Mexican food is the original party fuel—with its dips and chips, its abundance of things gooey and fried—feeding boozy nights out long before the advent of Wagyu sliders and gussied-up disco fries. West Village newcomer El Toro Blanco offers a retro take on the fiesta-Mex genre. The raucous cantina, from downtown scene maker John McDonald and chef-partner Josh Capon (of Soho bro haunts Lure Fish Bar and Burger & Barrel), recalls 1970s Acapulco with old travel posters, velvet matador paintings and a taxidermied marlin near the door.
Like New York’s other wild South of the Border spots slinging potent margaritas and gringo grease-bomb cuisine, the place attracts a steady stream of bachelorettes and packs of dudes, whooping it up nightly in the kitschy amber-lit space. If you stick, as they do, to the many tequila-sop snacks—and leave any yen for regional authenticity home—you can have a perfectly tasty, and not terribly pricey, romp out on the town.
The chunky, tangy guacamole on every table comes with terrific warm chips. Rich, gooey queso fundido, another group starter pushed hard by servers, is a pretty irresistible mix of mild and sharp cheeses with green chili sauce and crumbled chorizo. There are also stellar sweet-corn tamales to pick at, and plump empanadas stuffed with a gutsy mix of roasted short ribs and queso Oaxaca. Miniature tacos—tender chipotle shrimp or sweet and spicy al pastor pork tucked into soft corn tortillas with grilled pineapple—are just as easy to scarf down with a cold can of Tecate.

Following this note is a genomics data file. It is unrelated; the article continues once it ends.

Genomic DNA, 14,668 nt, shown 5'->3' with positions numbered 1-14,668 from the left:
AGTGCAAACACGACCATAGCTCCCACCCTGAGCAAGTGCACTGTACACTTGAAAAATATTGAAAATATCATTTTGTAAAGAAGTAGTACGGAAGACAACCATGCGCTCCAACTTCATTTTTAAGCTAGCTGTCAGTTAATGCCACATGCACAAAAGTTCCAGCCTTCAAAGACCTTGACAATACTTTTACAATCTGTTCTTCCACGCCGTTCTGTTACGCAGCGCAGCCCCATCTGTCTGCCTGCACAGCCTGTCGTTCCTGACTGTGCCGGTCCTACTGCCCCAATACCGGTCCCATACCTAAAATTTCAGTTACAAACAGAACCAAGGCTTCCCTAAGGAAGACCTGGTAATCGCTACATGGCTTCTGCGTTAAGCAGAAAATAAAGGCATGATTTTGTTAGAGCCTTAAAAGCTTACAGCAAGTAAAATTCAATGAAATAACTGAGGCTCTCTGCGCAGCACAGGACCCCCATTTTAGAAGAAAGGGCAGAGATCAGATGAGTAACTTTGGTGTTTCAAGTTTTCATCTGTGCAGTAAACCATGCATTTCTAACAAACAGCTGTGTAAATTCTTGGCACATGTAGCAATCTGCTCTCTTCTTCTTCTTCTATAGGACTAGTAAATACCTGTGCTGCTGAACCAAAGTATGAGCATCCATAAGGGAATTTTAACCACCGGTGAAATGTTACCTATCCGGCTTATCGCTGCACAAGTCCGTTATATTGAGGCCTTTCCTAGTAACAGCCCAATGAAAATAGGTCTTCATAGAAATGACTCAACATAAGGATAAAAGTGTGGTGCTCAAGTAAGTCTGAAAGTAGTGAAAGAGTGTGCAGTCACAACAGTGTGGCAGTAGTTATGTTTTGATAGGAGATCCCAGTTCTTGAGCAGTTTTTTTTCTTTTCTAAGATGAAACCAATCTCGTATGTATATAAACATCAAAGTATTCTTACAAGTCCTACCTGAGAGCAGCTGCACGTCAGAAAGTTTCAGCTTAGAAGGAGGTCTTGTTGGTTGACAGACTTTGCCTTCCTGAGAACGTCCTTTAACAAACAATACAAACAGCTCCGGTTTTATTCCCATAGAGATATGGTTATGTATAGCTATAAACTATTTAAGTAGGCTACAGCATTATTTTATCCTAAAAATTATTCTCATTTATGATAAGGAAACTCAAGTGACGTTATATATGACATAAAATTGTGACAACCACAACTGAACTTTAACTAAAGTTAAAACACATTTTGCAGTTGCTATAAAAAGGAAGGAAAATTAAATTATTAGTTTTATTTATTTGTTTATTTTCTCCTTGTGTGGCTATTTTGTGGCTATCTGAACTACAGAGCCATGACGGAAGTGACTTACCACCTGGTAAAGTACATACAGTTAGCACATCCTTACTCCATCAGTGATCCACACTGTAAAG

But the satisfying finger food gives way to plated entrées with shaky chefly ambitions. A $36 whole butterflied lobster is blackened too much on the grill, its sweet flesh overpowered by an acrid char in a busy dish, with warm salsa, undercooked baby potatoes and chili-infused melted butter. Another messy main course features cumbersome hunks of fatty carnitas—flavorless pork shoulder tenderized in a mix of condensed milk and beer—with bland refried beans and do-nothing cabbage slaw.
Desserts jump right back into the party spirit, though. Extra-long warm, cakey churros and crumbly cinnamon-crusted apple empanadas are solid lowbrow fun—a genuine reflection of the joint’s freewheeling appeal. You shouldn’t come expecting hyperregional specialties, certainly. But if making the scene is your thing, it’s a good time, a place for tablehopping and tequila-shot pounding. Celebrate any birthday here like you’re 22—or 16—again, with singing waiters and a pass-around sombrero delivered by McDonald himself. Only the piñata and the mariachi band are missing.
Eat this: Guacamole, queso fundido, corn tamale, short-rib empanadas, chipotle shrimp tacos, churros
Drink this: The bustling bar shakes up good margaritas, including a balanced sweet-tart jicama-fig concoction ($14). The selection of Mexican beers features the usual suspects (Tecate, Sol and Negra Modelo; $6 each).
Sit here: The curvy booths along the kitchen are the best seats in the house for hobnobbing. Singles looking to nibble and flirt can squeeze in at the bar.
Conversation piece: John McDonald, raised in a Phoenix restaurant family, intended to name his new Mexican spot after his father’s American eatery, the White House. But La Casa Blanca evolved to incorporate the iconic bulls—now part of the restaurant’s logo—he encountered on his travels in Mexico.